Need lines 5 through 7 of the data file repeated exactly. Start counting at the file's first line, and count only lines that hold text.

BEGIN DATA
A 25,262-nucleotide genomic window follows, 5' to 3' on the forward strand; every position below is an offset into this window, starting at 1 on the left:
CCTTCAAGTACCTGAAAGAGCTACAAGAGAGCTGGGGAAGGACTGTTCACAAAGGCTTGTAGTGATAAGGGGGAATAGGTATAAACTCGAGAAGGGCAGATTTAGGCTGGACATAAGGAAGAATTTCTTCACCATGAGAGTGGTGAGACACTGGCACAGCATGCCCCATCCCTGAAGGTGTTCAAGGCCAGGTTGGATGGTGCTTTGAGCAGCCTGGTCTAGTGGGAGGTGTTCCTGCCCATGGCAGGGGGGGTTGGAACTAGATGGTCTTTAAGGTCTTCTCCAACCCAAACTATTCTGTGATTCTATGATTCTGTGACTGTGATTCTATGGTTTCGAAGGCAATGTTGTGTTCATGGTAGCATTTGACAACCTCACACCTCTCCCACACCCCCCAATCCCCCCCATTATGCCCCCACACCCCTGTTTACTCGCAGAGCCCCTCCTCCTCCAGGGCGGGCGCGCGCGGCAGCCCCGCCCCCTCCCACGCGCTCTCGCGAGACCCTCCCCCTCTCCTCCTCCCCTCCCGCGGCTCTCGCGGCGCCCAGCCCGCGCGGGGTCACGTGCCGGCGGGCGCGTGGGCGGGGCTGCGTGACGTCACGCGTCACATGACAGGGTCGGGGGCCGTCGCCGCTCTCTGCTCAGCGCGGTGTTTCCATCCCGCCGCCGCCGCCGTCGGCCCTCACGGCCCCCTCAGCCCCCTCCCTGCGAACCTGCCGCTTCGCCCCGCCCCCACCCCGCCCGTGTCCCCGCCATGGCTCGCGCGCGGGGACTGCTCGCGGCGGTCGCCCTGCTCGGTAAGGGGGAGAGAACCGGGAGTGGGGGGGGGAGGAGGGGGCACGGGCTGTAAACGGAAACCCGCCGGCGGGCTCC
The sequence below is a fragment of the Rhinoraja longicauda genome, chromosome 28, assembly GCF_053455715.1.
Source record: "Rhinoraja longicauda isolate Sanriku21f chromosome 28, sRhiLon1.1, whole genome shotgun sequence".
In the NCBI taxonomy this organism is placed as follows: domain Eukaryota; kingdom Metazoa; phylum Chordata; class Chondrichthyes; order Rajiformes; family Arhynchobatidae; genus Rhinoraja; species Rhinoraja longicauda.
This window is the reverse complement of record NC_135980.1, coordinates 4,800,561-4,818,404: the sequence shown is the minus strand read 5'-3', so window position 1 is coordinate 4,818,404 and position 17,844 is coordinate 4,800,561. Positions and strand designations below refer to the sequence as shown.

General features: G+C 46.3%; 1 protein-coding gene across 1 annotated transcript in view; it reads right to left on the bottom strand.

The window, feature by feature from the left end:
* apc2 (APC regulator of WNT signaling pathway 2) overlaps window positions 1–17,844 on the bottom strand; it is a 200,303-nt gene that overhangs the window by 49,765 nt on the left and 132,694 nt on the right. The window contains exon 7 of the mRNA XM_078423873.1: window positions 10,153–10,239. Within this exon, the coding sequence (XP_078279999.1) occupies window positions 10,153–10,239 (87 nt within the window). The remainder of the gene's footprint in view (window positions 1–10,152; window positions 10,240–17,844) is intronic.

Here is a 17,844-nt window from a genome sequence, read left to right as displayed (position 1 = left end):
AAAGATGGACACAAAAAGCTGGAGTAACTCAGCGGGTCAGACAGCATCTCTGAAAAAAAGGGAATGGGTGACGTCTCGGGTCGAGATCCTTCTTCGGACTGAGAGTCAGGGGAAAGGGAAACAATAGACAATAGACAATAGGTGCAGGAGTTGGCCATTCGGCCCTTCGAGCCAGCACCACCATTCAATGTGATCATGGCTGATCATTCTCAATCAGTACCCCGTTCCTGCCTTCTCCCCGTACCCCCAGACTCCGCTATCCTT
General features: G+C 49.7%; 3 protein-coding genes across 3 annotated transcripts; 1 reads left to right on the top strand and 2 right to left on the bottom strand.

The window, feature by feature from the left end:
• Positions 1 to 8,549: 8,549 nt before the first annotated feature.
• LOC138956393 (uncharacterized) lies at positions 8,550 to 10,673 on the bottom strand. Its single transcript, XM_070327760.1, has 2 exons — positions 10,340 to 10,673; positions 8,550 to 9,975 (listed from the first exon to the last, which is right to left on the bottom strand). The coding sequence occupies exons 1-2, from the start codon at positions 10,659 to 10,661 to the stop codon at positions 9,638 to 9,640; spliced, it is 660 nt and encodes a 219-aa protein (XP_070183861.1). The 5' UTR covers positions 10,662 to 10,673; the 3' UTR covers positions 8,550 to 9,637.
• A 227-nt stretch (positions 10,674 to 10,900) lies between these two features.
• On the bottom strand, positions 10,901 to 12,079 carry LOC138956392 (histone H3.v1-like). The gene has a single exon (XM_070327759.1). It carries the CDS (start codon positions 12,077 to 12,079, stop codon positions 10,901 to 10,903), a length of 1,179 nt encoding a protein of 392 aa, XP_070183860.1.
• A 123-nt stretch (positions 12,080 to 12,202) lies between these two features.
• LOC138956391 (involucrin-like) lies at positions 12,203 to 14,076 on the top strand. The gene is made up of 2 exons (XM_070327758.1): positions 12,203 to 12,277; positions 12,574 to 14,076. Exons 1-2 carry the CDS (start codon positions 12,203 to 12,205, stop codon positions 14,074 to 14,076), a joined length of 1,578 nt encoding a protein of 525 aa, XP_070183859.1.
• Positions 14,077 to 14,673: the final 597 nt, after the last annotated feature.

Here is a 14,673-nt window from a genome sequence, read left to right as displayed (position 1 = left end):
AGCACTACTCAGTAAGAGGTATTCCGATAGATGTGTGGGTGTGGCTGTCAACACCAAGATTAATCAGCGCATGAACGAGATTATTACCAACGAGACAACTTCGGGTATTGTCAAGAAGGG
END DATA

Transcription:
In the NCBI taxonomy this organism is placed as follows: domain Eukaryota; kingdom Metazoa; phylum Chordata; class Chondrichthyes; order Rajiformes; family Arhynchobatidae; genus Rhinoraja; species Rhinoraja longicauda.
This window is the reverse complement of record NC_135980.1, coordinates 4,800,561-4,818,404: the sequence shown is the minus strand read 5'-3', so window position 1 is coordinate 4,818,404 and position 17,844 is coordinate 4,800,561. Positions and strand designations below refer to the sequence as shown.

General features: G+C 46.3%; 1 protein-coding gene across 1 annotated transcript in view; it reads right to left on the bottom strand.